Salud! must ensure that at least 85% of the payments made to managed care organizations for behavioral health care and services will be paid to behavioral health providers for beneficiary behavioral health care and services. The program also will review statewide availability of community-based services for adults with serious mental illness and children with serious emotional disturbance, and will consider exempting from managed care enrollment those individuals who are at the highest risk of institutionalization.
The approval also requires a review of service authorization decisions by qualified health professionals working for an independent organization such as a professional review organization. The contractor is to audit a statistically valid sample of reductions, terminations, and denials of behavioral health service decisions to determine if authorized service levels are appropriate with respect to accepted standards of clinical care. The state must take timely corrective action with managed care organizations as needed based on the audit reports.
By May 1, 2001, New Mexico must set up separate toll-free telephone lines for providers and beneficiaries to use to report concerns related to behavioral health service authorization denials or reductions. State officials also have to explain how they will respond to all concerns in a timely manner and work with managed care organizations to resolve problems when possible.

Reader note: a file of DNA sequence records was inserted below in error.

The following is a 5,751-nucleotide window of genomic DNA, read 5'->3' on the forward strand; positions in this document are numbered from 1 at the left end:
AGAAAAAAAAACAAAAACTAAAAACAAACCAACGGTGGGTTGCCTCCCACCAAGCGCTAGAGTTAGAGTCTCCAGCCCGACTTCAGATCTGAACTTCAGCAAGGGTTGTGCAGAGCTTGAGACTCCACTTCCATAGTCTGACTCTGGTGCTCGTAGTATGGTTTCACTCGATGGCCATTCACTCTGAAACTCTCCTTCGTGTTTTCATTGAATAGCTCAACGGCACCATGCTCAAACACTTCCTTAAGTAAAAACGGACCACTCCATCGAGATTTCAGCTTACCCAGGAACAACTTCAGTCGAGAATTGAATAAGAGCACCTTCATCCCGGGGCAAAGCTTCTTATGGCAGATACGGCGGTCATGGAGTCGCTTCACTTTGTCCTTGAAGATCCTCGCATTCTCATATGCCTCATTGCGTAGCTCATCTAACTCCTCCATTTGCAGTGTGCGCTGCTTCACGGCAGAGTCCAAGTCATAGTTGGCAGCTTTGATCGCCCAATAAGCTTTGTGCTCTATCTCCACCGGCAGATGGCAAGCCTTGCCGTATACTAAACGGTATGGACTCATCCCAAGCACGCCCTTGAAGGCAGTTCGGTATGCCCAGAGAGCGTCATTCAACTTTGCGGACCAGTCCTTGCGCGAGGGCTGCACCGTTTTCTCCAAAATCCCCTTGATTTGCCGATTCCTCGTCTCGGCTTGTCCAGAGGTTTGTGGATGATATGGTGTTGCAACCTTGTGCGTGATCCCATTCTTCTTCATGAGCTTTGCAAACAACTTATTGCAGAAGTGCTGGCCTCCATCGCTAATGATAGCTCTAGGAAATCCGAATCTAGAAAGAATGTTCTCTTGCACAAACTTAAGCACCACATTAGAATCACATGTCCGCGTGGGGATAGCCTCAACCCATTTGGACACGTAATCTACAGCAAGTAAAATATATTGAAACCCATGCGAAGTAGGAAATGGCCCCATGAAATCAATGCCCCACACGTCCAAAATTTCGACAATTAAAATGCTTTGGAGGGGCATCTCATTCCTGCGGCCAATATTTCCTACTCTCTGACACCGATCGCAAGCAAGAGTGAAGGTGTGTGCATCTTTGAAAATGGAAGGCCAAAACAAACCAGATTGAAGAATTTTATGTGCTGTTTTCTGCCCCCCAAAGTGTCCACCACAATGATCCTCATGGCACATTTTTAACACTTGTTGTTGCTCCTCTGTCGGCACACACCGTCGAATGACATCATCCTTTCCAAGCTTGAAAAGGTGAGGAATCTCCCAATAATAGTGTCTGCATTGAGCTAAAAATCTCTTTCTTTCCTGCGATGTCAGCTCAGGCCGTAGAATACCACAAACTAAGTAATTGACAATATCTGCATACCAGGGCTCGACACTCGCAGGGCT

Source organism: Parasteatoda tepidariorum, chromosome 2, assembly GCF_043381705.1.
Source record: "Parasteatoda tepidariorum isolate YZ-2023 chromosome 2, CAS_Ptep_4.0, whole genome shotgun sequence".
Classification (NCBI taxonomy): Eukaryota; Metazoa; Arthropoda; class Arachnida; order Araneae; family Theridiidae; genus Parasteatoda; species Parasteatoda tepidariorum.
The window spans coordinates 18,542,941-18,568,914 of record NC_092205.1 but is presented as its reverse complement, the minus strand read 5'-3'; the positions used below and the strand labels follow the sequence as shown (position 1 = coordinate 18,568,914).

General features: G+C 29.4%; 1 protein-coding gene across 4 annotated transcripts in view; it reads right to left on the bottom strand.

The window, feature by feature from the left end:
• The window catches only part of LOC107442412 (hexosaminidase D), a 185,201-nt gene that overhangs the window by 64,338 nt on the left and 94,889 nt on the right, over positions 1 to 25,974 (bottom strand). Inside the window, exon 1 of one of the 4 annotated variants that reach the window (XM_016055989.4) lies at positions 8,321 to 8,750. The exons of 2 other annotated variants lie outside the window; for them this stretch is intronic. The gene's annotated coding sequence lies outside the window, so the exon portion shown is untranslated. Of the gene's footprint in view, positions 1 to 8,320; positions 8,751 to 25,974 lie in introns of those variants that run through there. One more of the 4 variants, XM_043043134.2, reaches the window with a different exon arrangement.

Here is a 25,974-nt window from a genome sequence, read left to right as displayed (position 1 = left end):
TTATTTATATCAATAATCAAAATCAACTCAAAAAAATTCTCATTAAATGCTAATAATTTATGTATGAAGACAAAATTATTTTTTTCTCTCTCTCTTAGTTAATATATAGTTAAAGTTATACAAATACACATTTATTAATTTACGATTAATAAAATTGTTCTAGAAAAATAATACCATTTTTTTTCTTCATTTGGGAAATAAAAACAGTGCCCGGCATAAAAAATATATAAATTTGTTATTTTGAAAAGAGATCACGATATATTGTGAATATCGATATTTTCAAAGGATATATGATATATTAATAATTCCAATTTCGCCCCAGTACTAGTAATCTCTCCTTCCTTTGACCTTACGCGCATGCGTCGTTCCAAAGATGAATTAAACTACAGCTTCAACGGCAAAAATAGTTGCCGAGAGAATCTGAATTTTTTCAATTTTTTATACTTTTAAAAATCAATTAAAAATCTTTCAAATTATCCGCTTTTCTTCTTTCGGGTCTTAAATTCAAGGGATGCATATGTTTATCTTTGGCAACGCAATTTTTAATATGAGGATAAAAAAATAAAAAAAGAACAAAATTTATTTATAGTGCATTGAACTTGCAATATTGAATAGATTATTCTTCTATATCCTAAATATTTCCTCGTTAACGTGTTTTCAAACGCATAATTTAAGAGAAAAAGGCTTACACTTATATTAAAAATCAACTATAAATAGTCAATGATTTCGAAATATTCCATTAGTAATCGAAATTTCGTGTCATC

An early warning system that tracks and reports key variables of program performance related to behavioral health services must be established by July 1, 2001. "The state will involve key stakeholders in considering the key variables of program performance to be included in the tracking system," the study stated.
The state’s plan also must ensure that each managed care organization provides quarterly reports on the network capacity of behavioral health providers and facilities beginning July 1, 2001.
The Salud! analysis is to show an unduplicated count of network providers and facilities and their capacity to provide care and services to beneficiaries. If HCFA determines, after discussions with state officials, that network capacity is below reasonable standards in any area of the state, based on the customary capacity standard in that area, the state must permit beneficiaries to go out of network for behavioral health care and services in that particular area until the state can demonstrate to HCFA that the network capacity complies with the appropriate standard for the area.
HCFA’s decision to reinstate the waiver was met with a statement of regret issued by one of the chief critics of Salud! behavioral health — the Bazelon Center for Mental Health Law in Washington, DC. The center opened an area on its web site containing all of its reports from last year that had criticized the Salud! behavioral health program and had called for rejection of the waiver extension.
But Bazelon center spokesman Lee Carty says, "We are particularly encouraged by requirements of an external review focused on behavioral health services, a 15% cap on administrative costs, and the development of an early warning system."
Mr. Carty adds, "[State action to fulfill all the terms and conditions could] significantly improve access to and quality of mental health services in New Mexico."